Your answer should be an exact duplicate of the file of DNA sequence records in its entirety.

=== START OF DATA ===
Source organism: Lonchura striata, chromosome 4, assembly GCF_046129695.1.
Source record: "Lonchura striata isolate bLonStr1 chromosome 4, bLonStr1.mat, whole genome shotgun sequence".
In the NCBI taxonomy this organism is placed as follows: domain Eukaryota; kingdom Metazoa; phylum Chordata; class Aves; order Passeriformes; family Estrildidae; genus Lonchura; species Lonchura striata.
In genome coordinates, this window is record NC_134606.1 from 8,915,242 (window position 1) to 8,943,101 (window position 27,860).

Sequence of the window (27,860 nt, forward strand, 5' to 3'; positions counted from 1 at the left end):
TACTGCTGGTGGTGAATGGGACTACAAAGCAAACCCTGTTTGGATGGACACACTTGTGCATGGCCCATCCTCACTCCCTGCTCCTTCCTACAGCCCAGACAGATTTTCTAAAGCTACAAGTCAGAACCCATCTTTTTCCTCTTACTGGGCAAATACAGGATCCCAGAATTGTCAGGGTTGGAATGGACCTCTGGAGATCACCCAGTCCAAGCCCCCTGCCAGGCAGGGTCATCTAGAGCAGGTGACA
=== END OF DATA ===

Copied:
Source organism: Lonchura striata, chromosome 4, assembly GCF_046129695.1.
Source record: "Lonchura striata isolate bLonStr1 chromosome 4, bLonStr1.mat, whole genome shotgun sequence".
In the NCBI taxonomy this organism is placed as follows: domain Eukaryota; kingdom Metazoa; phylum Chordata; class Aves; order Passeriformes; family Estrildidae; genus Lonchura; species Lonchura striata.
In genome coordinates, this window is record NC_134606.1 from 8,915,242 (window position 1) to 8,943,101 (window position 27,860).

Sequence of the window (27,860 nt, forward strand, 5' to 3'; positions counted from 1 at the left end):
TACTGCTGGTGGTGAATGGGACTACAAAGCAAACCCTGTTTGGATGGACACACTTGTGCATGGCCCATCCTCACTCCCTGCTCCTTCCTACAGCCCAGACAGATTTTCTAAAGCTACAAGTCAGAACCCATCTTTTTCCTCTTACTGGGCAAATACAGGATCCCAGAATTGTCAGGGTTGGAATGGACCTCTGGAGATCACCCAGTCCAAGCCCCCTGCCAGGCAGGGTCATCTAGAGCAGGTGACA